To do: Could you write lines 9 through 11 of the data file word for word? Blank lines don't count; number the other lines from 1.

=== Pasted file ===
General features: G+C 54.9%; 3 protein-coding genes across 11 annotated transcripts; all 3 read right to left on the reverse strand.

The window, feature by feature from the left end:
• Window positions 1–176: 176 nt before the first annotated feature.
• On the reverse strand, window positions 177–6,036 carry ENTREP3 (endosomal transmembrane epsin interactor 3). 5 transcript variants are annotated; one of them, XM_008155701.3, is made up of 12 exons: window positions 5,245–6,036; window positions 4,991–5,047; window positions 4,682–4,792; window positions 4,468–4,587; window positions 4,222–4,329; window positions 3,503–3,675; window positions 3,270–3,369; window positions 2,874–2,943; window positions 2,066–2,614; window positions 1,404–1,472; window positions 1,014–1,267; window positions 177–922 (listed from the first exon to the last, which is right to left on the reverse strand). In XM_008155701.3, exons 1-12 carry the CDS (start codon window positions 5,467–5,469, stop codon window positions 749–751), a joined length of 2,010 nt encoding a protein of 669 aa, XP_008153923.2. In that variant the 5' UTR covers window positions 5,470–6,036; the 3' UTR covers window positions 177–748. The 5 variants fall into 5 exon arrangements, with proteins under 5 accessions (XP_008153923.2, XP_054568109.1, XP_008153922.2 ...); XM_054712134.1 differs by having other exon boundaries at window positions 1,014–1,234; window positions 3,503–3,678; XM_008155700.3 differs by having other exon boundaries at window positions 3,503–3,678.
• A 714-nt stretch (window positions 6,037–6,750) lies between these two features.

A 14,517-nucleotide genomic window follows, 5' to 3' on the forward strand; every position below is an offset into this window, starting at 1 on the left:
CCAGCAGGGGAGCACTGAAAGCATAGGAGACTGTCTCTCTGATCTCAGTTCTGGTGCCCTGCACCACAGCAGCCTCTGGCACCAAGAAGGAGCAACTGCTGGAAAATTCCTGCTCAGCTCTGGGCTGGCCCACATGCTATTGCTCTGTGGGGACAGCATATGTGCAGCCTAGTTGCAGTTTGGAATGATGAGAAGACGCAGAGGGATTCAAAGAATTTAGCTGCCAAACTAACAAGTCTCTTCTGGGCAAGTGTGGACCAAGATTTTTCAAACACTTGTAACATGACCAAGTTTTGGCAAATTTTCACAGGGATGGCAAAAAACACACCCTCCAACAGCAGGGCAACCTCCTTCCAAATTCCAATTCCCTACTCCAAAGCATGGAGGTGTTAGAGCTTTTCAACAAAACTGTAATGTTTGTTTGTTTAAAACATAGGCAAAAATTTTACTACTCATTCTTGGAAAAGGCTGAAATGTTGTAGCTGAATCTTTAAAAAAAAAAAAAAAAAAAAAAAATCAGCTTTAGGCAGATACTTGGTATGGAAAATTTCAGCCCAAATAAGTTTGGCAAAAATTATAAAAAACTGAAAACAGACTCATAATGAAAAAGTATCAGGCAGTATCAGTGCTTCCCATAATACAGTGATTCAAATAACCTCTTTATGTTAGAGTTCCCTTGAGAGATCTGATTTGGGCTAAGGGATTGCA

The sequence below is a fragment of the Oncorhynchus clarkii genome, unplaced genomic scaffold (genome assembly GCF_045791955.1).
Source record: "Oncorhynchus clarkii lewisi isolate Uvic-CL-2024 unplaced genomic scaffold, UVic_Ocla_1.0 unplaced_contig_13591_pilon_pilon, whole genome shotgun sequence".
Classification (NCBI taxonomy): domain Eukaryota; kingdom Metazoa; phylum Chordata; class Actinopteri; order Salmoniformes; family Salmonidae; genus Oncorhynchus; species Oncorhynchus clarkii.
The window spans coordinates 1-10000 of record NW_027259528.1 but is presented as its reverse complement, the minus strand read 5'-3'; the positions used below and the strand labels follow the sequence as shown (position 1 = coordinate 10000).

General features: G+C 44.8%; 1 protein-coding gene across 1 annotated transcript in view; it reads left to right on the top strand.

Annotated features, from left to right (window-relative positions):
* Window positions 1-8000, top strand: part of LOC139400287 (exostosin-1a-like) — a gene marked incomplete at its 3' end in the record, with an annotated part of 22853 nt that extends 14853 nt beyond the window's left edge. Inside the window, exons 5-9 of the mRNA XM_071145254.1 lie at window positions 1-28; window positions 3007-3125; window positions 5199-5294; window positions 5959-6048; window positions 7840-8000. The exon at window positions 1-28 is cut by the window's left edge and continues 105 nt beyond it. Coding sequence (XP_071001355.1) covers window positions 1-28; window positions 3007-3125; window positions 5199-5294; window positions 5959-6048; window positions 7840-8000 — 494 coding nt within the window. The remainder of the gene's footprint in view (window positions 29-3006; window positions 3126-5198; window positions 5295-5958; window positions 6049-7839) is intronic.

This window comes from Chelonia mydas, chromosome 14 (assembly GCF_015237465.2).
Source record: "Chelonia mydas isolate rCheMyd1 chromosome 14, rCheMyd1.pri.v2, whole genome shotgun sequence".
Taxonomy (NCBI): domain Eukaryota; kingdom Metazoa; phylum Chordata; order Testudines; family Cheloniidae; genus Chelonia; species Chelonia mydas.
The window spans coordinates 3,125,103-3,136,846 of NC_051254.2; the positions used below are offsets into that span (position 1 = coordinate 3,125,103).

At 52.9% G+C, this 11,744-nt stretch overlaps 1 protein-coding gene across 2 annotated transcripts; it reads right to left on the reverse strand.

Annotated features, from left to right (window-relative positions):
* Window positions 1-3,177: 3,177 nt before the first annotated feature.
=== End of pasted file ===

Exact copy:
Source record: "Oncorhynchus clarkii lewisi isolate Uvic-CL-2024 unplaced genomic scaffold, UVic_Ocla_1.0 unplaced_contig_13591_pilon_pilon, whole genome shotgun sequence".
Classification (NCBI taxonomy): domain Eukaryota; kingdom Metazoa; phylum Chordata; class Actinopteri; order Salmoniformes; family Salmonidae; genus Oncorhynchus; species Oncorhynchus clarkii.
The window spans coordinates 1-10000 of record NW_027259528.1 but is presented as its reverse complement, the minus strand read 5'-3'; the positions used below and the strand labels follow the sequence as shown (position 1 = coordinate 10000).